Errand of Fury
Seeds of Rage Demands of Honor Sacrifices of War

Kevin Ryan

reviewed by Randy Landers

In this sequel to the Errand of Vengeance trilogy, author Kevin Ryan continues to explore the Star Trek universe from the unique perspective of a Federation preparing for the war we see the start of in "Errand of Mercy" and from Karel, an honorable Klingon whose brother was part of an ignominious plot to infiltrate the Federation as a Human and try to destroy it from within.

We see it from the point of view of Leslie Parrish. She's a high ranking security officer aboard the Enterprise who had a romantic (and sexual) relationship with Jon Anderson. Anderson was Karel's brother--a Klingon surgically altered to pass as a Human being. Anderson died in an act of honor to save his Human shipmates in the Errand of Vengeance trilogy, but now Parrish is pregnant with Anderson's child.

We see it from the point of Michael Fuller whose son was killed in the previous trilogy and who has re-enlisted for reasons he himself is unsure of. Fuller is also reliving some old memories of his own: the Battle of Donatu V, and he has himself a shadow: a young ensign who cannot but help admire the hero he, knows Fuller to be, and the young ensign reminds Fuller of his dead son.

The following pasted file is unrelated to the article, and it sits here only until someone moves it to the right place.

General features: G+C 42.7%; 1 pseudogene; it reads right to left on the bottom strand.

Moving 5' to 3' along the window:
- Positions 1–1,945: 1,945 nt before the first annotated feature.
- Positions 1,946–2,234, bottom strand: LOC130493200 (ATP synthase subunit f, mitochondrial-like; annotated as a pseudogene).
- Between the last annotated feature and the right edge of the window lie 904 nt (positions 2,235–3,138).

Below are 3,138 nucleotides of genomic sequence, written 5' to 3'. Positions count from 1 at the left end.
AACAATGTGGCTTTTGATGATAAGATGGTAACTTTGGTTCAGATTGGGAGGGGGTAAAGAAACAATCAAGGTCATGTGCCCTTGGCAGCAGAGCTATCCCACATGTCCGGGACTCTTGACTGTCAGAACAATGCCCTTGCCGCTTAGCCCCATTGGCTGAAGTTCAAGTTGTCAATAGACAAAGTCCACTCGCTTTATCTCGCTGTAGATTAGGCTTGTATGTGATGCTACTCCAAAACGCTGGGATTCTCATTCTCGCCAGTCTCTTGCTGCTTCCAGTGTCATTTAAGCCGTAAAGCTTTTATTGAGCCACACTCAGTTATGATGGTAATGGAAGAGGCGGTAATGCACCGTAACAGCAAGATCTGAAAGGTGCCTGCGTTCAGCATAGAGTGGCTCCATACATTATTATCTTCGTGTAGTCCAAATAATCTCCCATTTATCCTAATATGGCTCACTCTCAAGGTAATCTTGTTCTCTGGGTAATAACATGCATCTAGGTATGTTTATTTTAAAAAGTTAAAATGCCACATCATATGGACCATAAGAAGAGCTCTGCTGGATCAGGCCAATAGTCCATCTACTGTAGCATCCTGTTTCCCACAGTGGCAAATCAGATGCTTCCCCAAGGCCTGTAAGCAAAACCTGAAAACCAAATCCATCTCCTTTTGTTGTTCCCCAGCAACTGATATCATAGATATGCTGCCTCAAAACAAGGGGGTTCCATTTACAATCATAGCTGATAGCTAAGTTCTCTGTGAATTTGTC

Kirk and his crew see their ship refitted from a ship of exploration to a ship of war. It's not something that they want by any means, but it's something they all know is necessary. Don't look for a lot of the secondary characters; they're hardly there. But Kirk, Spock and McCoy are, and that's what matters most to readers such as myself.

From time to time, our heroes encounter the Klingons, some dishonorable such as Councillor Duras, some honorable such as Captain Koloth who is Karel's commanding officer. As a Klingon of honor, Karel moves up the ranks quickly, and Koloth comes to rely on the Klingon for his honesty and his loyalty.

There's plenty of action, plenty of Trek lore, and plenty of characterizations which draw the reader into the story quickly and holds them throughout. Ryan is clearly one of the best Star Trek writers in the Pocketbook pool, and this series (and its predecessor) should not be missed.

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